Here it is, the very end of a legislative session, a time when legislators can often be seen hurriedly trying to push through their favored measures before adjournment. That's certainly not news; it's the way the system works.
But in a year when legislators would probably find it difficult to agree on the color of a clear sky, a measure to provide major tax incentives for a gas pipeline has been barreling since it first surfaced about two weeks ago.
House Finance Committee Co-chair Rep. Eldon Mulder, a Republican from Anchorage, has been pushing through the measure that would exempt all state and local property taxes for a natural gas pipeline during its construction and two years following. That would equate to about $760 million, with about $50 million of that coming out of the Fairbanks North Star Borough during the estimated eight years of the exemption.
The basic idea is that such an exemption would be the incentive needed to get oil companies serious about building a natural gas pipeline. However, it is not clear just what incentives might be necessary to make the pipeline a reality, although several of the big players have said the idea of such tax break incentives interest them.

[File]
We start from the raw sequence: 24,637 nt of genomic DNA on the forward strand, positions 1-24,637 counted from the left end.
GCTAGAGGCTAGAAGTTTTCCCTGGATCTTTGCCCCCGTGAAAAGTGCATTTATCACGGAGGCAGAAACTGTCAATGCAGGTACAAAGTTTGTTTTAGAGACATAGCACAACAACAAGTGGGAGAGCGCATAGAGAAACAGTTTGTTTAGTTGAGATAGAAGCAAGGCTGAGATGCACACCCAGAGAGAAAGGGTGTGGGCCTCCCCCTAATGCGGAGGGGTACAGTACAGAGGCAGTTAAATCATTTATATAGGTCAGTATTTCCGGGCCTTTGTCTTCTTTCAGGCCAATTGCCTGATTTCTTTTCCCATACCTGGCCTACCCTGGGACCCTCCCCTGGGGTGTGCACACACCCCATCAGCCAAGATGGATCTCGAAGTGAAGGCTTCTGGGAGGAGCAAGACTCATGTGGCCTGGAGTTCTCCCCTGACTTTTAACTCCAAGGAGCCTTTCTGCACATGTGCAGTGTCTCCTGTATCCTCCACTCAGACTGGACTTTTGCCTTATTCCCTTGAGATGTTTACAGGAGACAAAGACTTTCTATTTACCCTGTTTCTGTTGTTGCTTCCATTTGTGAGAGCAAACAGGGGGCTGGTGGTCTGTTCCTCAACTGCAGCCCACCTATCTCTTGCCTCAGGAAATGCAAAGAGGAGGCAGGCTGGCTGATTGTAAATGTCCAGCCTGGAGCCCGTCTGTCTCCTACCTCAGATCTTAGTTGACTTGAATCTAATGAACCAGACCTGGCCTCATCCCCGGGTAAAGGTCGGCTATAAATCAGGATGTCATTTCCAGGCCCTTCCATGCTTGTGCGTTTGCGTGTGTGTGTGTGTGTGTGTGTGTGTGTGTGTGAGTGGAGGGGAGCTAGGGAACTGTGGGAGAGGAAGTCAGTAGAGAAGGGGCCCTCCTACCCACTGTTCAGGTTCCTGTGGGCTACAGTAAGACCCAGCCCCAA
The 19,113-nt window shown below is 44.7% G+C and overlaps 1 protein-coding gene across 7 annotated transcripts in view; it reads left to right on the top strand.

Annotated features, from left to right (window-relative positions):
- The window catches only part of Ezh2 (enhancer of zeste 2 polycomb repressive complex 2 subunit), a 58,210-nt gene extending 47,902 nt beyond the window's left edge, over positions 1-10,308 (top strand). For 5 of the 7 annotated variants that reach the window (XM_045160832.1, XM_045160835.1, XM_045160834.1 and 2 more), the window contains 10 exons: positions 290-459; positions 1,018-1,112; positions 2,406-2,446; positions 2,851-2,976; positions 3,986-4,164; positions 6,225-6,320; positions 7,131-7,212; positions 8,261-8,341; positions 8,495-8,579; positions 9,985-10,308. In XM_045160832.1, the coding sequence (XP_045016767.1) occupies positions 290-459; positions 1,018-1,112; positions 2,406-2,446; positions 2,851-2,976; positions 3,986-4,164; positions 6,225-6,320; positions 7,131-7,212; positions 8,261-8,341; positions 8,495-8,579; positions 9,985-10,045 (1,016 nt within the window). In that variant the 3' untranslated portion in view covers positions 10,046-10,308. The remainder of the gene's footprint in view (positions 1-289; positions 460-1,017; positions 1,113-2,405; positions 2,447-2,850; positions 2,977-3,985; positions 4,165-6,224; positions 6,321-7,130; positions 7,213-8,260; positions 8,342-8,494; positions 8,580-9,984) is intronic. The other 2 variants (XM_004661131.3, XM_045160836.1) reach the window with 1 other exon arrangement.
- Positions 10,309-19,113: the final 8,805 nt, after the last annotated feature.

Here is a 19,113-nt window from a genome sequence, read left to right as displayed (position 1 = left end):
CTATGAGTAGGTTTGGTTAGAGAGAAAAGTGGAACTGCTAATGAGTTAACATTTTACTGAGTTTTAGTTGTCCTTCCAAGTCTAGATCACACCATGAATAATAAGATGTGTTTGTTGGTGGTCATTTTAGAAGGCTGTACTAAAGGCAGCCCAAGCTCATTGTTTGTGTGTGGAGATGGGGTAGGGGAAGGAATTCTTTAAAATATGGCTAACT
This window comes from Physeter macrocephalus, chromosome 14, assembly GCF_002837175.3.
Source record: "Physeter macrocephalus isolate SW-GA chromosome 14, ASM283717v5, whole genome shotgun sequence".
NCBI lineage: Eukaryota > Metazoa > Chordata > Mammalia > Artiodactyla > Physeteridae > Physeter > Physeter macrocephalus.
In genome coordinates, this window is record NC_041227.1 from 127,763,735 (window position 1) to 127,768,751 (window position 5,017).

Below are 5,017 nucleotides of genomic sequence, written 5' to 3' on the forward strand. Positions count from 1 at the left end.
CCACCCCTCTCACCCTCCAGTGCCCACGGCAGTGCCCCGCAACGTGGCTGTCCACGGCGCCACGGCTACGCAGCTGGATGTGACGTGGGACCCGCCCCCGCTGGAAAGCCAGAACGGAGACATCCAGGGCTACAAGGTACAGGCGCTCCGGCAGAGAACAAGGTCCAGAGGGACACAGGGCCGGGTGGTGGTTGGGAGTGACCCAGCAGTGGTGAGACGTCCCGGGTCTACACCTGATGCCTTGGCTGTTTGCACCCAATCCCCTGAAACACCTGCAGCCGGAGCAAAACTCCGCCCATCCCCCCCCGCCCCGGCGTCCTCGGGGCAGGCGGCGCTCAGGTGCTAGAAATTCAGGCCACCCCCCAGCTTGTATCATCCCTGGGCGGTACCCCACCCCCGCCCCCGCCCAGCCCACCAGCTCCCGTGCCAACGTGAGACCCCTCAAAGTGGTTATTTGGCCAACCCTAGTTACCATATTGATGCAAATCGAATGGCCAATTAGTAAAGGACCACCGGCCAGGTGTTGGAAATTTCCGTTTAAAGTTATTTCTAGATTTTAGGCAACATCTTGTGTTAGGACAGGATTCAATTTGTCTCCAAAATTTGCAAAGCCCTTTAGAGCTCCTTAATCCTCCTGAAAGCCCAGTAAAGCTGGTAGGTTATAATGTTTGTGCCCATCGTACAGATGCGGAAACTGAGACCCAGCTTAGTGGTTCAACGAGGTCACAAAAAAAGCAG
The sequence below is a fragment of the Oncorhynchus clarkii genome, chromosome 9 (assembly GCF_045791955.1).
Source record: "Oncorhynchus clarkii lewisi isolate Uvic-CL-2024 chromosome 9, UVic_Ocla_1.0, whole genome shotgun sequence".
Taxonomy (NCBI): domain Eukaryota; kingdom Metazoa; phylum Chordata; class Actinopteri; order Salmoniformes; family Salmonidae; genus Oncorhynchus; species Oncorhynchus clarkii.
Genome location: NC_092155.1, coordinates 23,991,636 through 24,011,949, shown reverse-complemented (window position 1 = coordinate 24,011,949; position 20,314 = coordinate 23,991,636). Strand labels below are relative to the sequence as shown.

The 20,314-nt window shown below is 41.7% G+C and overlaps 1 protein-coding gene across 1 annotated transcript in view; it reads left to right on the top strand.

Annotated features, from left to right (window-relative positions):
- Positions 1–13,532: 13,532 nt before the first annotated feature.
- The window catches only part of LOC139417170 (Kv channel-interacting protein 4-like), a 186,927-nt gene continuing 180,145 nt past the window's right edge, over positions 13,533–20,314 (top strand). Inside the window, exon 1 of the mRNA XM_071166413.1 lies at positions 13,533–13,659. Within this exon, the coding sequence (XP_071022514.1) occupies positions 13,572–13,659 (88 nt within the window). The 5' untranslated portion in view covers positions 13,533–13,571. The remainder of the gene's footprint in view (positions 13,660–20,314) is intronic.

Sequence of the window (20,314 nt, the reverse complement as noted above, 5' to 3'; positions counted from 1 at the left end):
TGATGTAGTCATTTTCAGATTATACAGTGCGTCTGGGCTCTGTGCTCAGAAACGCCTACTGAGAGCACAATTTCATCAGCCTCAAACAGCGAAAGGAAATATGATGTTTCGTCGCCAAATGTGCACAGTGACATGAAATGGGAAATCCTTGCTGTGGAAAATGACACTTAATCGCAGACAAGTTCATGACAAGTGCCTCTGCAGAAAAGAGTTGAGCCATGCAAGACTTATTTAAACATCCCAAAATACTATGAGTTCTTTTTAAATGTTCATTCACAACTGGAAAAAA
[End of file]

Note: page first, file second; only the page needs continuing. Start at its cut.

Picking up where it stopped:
Meanwhile, Fairbanks Republican Rep. Jim Whitaker stepped up with an amendment that would have at least left the door open for the tax breaks to be repaid at a later date. But after much finagling, the amendment was defeated, and the bill that will go to the House floor will be a straight tax exemption with no hope for possible future repayment if the gas line is profitable.
It is not clear if this $760 million figure is enough, or even more than is needed, to get the project going. It may well turn out that something less would have been more than enough to get a pipeline built. At this point, we just don't know. So what's the hurry in giving away the farm, so to speak?
Shouldn't the public at least have a chance to weigh in on a measure that proposes to hand away such a large amount, a good bit of that coming directly from our borough? Before closing the door on future repayment options, the state should investigate just what it would really take to get the gas line project started.
Certainly, it is in the state's best interest that construction of a gas pipeline start sooner rather than later. With oil revenues steadily declining, this could be an important fiscal boost to the state's bottom line. But giving away all of the state's bargaining chips before negotiations even begin is not the way to start this process. Our elected officials should be held to the standard of ensuring whatever deal is worked out, it balances the incentives needed to get the project online with the needs of Alaskans.
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